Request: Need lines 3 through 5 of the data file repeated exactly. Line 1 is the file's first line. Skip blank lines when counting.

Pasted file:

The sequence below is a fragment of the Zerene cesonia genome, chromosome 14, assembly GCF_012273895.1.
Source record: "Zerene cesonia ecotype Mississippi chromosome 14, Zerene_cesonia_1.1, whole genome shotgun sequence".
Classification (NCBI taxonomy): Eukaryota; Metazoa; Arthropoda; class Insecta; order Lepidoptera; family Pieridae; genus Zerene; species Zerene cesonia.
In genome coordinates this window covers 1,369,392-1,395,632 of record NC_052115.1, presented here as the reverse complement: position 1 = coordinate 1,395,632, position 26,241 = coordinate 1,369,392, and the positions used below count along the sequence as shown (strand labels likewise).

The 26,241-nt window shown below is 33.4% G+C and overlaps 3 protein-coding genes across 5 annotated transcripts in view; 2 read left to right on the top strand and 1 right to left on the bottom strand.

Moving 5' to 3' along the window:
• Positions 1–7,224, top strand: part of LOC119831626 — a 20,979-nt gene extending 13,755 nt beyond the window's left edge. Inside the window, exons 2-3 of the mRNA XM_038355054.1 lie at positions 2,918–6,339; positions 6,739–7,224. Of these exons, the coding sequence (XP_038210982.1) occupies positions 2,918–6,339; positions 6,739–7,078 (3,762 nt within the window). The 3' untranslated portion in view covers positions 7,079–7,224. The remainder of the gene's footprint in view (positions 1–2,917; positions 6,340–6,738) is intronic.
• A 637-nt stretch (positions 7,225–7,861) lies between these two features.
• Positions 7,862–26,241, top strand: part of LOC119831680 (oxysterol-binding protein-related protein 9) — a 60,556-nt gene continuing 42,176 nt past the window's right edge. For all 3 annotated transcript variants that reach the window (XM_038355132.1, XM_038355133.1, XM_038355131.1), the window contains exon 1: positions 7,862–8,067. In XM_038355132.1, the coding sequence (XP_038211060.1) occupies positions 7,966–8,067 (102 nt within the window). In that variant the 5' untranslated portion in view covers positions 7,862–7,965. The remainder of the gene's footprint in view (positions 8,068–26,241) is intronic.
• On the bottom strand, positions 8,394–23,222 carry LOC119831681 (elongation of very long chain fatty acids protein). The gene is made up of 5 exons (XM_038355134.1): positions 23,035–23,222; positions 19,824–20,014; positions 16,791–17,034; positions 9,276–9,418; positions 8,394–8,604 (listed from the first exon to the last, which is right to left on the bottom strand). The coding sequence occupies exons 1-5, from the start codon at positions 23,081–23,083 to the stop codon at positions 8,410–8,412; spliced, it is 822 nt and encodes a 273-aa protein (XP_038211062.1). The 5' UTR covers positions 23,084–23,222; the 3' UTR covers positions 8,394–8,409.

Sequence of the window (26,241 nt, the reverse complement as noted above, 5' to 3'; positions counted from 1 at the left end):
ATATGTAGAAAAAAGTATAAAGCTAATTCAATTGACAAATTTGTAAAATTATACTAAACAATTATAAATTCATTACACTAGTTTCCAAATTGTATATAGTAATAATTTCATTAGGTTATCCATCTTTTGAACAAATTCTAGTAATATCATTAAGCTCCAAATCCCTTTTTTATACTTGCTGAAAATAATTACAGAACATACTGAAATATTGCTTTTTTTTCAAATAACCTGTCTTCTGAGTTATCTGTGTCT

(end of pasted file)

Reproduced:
Classification (NCBI taxonomy): Eukaryota; Metazoa; Arthropoda; class Insecta; order Lepidoptera; family Pieridae; genus Zerene; species Zerene cesonia.
In genome coordinates this window covers 1,369,392-1,395,632 of record NC_052115.1, presented here as the reverse complement: position 1 = coordinate 1,395,632, position 26,241 = coordinate 1,369,392, and the positions used below count along the sequence as shown (strand labels likewise).

The 26,241-nt window shown below is 33.4% G+C and overlaps 3 protein-coding genes across 5 annotated transcripts in view; 2 read left to right on the top strand and 1 right to left on the bottom strand.